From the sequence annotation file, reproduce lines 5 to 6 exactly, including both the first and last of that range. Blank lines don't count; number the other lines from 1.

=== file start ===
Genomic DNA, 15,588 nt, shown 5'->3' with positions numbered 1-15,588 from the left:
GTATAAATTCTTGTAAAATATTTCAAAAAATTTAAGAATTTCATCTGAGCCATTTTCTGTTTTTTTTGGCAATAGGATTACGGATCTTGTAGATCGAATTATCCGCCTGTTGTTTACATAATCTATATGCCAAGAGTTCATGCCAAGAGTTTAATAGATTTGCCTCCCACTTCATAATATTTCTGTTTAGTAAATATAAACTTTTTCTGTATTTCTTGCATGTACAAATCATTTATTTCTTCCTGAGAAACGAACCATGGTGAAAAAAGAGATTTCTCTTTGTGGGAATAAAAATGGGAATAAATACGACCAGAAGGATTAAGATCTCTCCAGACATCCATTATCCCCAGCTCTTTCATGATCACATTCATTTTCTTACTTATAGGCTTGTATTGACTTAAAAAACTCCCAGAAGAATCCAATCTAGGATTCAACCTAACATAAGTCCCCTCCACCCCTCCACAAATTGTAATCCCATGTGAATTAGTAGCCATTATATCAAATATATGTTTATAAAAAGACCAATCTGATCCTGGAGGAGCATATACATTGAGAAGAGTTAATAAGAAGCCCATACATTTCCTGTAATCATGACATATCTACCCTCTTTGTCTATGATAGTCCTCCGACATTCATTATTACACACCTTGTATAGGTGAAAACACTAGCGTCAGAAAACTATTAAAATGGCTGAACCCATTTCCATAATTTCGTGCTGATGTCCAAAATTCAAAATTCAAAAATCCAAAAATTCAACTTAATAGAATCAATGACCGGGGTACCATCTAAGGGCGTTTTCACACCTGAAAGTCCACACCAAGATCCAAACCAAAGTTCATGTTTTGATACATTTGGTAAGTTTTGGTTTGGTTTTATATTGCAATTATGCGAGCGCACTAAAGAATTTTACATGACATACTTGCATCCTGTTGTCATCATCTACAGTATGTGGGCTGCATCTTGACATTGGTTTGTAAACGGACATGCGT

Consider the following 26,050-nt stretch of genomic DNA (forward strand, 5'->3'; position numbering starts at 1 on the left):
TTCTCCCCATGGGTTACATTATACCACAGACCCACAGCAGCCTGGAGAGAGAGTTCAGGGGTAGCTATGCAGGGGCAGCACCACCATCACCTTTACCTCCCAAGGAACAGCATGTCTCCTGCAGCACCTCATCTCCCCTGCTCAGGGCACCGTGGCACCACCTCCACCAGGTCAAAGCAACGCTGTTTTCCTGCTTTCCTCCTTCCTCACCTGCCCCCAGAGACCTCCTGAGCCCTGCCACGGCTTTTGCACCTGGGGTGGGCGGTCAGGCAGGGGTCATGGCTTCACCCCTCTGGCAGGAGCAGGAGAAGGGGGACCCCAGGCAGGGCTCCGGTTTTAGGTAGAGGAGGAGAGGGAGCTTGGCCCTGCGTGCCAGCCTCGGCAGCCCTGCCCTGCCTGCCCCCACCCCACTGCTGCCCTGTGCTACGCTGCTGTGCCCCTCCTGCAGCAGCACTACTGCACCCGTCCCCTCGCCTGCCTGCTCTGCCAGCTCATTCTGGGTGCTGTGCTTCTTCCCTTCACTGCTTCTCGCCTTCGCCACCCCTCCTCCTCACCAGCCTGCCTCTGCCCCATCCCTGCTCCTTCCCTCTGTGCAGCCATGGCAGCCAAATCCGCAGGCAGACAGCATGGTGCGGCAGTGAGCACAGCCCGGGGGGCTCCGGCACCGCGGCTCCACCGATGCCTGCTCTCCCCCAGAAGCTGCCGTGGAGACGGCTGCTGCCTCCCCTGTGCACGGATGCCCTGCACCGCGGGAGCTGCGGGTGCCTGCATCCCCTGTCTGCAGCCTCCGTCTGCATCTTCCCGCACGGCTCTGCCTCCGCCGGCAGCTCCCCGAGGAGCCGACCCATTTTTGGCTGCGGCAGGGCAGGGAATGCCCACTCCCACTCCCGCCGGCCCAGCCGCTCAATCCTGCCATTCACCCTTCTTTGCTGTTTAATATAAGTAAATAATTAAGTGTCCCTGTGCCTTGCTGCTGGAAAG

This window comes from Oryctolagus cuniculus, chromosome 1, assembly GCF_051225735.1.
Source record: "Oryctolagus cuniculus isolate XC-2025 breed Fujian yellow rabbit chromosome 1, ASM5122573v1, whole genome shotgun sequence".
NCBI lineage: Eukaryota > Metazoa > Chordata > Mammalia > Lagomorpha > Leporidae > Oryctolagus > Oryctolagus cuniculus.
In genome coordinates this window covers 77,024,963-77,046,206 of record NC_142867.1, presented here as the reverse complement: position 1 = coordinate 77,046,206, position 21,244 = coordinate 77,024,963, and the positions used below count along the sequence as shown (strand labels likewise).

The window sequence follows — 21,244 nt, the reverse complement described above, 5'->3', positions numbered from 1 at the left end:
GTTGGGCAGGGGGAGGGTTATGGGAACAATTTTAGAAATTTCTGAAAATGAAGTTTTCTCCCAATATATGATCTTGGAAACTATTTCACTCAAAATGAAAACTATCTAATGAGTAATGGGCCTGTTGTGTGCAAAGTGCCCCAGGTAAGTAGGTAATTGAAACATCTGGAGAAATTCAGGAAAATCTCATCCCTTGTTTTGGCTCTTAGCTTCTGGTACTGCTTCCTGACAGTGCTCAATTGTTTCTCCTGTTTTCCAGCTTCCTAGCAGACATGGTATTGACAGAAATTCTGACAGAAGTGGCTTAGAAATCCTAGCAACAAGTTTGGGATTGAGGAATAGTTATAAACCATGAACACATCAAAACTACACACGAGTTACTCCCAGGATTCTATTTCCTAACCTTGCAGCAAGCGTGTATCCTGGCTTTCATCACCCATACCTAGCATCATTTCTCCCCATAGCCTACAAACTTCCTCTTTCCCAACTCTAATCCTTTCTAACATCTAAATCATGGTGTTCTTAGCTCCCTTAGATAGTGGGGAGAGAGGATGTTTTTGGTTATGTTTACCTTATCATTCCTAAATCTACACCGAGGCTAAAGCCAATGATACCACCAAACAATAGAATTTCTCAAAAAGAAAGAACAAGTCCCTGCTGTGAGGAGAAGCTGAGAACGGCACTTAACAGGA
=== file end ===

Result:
This window comes from Oryctolagus cuniculus, chromosome 1, assembly GCF_051225735.1.
Source record: "Oryctolagus cuniculus isolate XC-2025 breed Fujian yellow rabbit chromosome 1, ASM5122573v1, whole genome shotgun sequence".